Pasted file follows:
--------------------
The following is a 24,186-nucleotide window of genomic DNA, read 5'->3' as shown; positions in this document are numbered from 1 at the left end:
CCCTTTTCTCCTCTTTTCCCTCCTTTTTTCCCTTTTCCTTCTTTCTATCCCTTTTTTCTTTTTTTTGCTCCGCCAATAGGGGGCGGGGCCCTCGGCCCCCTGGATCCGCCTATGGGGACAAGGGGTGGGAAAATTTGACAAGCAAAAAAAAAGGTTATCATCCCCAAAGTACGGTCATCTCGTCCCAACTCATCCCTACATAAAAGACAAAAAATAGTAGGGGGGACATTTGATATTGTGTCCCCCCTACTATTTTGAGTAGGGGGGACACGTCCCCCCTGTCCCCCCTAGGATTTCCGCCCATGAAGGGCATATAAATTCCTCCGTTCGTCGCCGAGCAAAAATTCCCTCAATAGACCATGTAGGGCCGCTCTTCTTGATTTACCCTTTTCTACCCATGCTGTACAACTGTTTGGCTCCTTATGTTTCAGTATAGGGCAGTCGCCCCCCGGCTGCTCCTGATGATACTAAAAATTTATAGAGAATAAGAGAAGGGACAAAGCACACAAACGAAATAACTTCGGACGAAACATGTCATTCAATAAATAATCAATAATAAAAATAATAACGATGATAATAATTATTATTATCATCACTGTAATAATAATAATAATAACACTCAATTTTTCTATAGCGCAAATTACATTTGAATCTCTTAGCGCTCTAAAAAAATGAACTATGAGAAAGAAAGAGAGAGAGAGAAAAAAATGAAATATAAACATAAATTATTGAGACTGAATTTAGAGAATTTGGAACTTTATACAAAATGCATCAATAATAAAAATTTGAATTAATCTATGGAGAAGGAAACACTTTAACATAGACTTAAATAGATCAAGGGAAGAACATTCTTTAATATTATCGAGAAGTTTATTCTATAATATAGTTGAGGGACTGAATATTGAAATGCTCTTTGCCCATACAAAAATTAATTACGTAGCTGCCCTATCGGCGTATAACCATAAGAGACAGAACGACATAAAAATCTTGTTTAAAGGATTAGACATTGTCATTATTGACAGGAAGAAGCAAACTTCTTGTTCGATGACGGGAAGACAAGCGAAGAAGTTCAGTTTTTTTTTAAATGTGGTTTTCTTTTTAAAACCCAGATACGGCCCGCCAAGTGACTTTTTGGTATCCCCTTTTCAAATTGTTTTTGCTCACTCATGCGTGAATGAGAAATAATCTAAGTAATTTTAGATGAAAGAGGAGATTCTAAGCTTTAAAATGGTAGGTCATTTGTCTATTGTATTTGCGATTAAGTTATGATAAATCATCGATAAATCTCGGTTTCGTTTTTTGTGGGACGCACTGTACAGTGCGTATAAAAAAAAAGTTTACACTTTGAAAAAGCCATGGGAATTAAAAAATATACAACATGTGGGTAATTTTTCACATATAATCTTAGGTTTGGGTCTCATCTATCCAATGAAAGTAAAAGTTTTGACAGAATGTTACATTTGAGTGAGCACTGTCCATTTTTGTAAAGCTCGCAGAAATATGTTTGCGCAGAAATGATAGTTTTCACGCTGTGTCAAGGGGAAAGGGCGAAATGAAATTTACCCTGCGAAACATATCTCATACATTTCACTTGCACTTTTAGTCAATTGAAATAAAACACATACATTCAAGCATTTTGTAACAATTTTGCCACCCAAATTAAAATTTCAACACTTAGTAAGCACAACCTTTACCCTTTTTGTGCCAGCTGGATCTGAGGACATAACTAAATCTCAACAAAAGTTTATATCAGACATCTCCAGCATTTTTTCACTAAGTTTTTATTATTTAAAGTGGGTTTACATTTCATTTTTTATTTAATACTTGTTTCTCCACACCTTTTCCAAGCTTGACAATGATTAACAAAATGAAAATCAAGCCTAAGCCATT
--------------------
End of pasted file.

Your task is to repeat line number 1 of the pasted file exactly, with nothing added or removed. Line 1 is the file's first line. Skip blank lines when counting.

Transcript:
The following is a 24,186-nucleotide window of genomic DNA, read 5'->3' as shown; positions in this document are numbered from 1 at the left end: